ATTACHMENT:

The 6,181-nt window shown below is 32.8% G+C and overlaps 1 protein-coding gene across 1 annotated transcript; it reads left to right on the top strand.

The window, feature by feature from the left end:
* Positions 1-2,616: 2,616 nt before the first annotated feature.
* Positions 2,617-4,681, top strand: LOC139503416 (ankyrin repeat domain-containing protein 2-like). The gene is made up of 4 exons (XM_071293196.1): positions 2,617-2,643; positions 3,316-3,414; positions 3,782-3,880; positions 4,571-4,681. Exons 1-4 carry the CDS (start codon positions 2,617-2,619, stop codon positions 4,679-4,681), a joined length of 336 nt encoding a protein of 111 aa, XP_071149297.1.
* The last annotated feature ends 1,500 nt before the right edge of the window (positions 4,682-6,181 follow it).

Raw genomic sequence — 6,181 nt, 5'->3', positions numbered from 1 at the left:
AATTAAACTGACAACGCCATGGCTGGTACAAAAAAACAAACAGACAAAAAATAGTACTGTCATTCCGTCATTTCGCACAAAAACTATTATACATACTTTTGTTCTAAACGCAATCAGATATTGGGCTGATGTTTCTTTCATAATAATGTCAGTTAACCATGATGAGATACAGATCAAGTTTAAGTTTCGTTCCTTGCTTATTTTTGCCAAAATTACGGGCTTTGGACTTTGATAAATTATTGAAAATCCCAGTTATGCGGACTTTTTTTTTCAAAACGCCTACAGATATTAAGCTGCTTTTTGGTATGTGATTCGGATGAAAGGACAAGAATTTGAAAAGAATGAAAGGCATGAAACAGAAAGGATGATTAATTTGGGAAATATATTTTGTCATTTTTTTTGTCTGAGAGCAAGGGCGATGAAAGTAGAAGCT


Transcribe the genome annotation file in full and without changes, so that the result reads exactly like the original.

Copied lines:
The 6,181-nt window shown below is 32.8% G+C and overlaps 1 protein-coding gene across 1 annotated transcript; it reads left to right on the top strand.

The window, feature by feature from the left end:
* Positions 1-2,616: 2,616 nt before the first annotated feature.
* Positions 2,617-4,681, top strand: LOC139503416 (ankyrin repeat domain-containing protein 2-like). The gene is made up of 4 exons (XM_071293196.1): positions 2,617-2,643; positions 3,316-3,414; positions 3,782-3,880; positions 4,571-4,681. Exons 1-4 carry the CDS (start codon positions 2,617-2,619, stop codon positions 4,679-4,681), a joined length of 336 nt encoding a protein of 111 aa, XP_071149297.1.
* The last annotated feature ends 1,500 nt before the right edge of the window (positions 4,682-6,181 follow it).

Raw genomic sequence — 6,181 nt, 5'->3', positions numbered from 1 at the left:
AATTAAACTGACAACGCCATGGCTGGTACAAAAAAACAAACAGACAAAAAATAGTACTGTCATTCCGTCATTTCGCACAAAAACTATTATACATACTTTTGTTCTAAACGCAATCAGATATTGGGCTGATGTTTCTTTCATAATAATGTCAGTTAACCATGATGAGATACAGATCAAGTTTAAGTTTCGTTCCTTGCTTATTTTTGCCAAAATTACGGGCTTTGGACTTTGATAAATTATTGAAAATCCCAGTTATGCGGACTTTTTTTTTCAAAACGCCTACAGATATTAAGCTGCTTTTTGGTATGTGATTCGGATGAAAGGACAAGAATTTGAAAAGAATGAAAGGCATGAAACAGAAAGGATGATTAATTTGGGAAATATATTTTGTCATTTTTTTTGTCTGAGAGCAAGGGCGATGAAAGTAGAAGCT